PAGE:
“The Lord is not slack concerning His promise, as some men count slackness; but is longsuffering to us-ward, not willing that any should perish, but that all should come to repentance” (II Peter 3:9).
The first covenant of salvation—to Adam and Eve—in Genesis 3:15 (the woman’s seed would bruise the head of the serpent which tempted her) sounds like God may have intended for such salvation to be universally effective for all mankind. Again in the Noahic Covenant, God made a promise of survival, an “everlasting covenant between God and every living creature of all flesh that is upon the earth” (Genesis 9:16).
But as we see God’s plan begin to unfold, we may be tempted to doubt that God wanted every member of the human race to experience His salvation, for in Genesis 12 God focuses His program on only one man—Abram—whom He calls and promises to bless. From Abram the nation of Israel came, and they became the people of God and experienced God’s special guidance and blessing. Of particular importance is that God chose to reveal His eternal written word through them.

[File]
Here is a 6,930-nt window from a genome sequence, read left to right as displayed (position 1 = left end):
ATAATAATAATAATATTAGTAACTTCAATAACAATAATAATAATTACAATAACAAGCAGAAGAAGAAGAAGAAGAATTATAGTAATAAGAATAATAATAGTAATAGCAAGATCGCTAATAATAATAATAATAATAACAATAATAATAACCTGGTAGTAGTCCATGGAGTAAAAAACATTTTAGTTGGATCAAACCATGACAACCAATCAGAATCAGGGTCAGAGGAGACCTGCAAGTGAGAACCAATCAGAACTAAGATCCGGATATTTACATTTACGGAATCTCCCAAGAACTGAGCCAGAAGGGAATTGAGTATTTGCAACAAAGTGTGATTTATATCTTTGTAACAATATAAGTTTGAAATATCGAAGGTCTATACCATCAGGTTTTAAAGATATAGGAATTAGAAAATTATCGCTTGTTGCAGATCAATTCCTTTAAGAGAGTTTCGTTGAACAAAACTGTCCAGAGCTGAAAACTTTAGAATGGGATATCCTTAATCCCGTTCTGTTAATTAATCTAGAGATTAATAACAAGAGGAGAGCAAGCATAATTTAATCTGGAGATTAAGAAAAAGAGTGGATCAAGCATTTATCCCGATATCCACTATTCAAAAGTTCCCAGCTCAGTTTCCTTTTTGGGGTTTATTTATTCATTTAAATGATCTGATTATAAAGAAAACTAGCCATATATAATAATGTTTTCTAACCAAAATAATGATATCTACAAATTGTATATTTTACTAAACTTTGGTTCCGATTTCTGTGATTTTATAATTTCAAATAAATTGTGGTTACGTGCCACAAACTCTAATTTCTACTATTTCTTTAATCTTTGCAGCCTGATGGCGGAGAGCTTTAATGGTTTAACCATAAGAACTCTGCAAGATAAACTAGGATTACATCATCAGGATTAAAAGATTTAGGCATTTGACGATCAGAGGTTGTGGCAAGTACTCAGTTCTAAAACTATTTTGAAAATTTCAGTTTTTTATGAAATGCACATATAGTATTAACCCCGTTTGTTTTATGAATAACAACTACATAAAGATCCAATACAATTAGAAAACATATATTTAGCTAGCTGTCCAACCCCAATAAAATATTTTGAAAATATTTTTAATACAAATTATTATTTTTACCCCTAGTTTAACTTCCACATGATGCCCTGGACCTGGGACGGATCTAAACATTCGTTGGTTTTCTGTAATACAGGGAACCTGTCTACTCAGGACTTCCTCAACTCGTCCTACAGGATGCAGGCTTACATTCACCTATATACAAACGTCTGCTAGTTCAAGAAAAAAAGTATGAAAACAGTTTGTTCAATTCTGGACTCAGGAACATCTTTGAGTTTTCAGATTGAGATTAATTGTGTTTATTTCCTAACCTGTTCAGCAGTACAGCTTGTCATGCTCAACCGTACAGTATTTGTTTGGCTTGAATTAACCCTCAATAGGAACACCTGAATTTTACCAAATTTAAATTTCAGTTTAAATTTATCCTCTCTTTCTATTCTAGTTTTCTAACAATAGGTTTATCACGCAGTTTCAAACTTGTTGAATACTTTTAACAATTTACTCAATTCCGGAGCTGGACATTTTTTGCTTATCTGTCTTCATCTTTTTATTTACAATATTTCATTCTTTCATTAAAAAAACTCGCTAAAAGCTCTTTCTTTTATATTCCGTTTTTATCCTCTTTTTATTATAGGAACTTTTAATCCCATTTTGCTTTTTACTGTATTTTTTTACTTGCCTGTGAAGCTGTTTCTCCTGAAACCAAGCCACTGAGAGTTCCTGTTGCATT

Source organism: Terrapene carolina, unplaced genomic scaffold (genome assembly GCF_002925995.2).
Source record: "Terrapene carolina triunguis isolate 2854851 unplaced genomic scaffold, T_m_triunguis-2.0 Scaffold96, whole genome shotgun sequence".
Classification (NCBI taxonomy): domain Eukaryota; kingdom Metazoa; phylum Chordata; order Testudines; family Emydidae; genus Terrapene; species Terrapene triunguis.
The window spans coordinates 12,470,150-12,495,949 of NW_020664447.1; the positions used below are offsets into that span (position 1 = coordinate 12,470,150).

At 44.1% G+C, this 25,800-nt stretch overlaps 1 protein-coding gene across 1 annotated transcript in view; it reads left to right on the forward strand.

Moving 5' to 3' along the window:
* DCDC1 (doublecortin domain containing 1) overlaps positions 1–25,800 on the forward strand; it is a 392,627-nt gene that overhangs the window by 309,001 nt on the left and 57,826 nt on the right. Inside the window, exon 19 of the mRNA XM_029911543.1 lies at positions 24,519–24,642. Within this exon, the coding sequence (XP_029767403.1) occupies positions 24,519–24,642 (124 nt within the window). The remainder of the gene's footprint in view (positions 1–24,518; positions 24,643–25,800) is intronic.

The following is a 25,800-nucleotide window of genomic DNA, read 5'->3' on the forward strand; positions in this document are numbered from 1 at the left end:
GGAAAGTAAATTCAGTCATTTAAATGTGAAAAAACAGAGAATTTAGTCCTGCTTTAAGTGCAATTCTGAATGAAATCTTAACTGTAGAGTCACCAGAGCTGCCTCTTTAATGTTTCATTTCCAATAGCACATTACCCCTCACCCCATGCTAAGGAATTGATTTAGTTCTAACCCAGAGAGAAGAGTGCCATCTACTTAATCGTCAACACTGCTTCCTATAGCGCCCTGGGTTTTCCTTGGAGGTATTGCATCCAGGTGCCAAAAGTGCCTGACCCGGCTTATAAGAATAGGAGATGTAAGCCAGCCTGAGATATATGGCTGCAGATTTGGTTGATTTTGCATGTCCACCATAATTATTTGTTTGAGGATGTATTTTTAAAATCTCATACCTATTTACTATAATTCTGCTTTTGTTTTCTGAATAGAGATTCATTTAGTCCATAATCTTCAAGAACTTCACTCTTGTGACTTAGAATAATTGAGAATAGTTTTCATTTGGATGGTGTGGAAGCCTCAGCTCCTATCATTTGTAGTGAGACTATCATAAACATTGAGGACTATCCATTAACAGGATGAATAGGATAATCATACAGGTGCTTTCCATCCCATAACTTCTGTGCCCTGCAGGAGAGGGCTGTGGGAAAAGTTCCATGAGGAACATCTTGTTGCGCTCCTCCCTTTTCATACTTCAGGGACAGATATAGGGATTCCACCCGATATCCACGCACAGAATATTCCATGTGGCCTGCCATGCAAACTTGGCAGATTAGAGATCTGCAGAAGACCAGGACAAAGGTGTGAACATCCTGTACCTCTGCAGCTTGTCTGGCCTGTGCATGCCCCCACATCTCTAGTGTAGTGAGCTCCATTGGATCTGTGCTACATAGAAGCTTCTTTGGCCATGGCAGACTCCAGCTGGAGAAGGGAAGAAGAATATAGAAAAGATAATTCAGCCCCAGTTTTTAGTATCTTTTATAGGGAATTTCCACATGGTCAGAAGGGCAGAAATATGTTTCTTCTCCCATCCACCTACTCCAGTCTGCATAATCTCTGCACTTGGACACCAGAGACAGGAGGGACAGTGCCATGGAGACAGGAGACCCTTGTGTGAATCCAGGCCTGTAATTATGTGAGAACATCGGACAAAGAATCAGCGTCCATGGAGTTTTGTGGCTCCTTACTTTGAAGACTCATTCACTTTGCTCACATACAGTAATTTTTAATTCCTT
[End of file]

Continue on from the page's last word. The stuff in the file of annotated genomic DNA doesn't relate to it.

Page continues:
But let’s look again at God’s call to Abram. In Genesis 12:2 God not only says “I will make of thee a great nation, and I will bless thee,” but He also promises that “in thee shall all families of the earth be blessed” (v.3). God is sharing His wider perspective and exposing His great heart of love for all by declaring Israel to be a whole race of priests on behalf of the rest of the nations (Exodus 19) and a light to the Gentiles (Isaiah 42:6).
Eventually the ultimate love of God was realized. “When the fulness of the time was come, God sent forth His Son, made of a woman” (Galatians 4:4), “that the world through Him might be saved” (John 3:17). KLB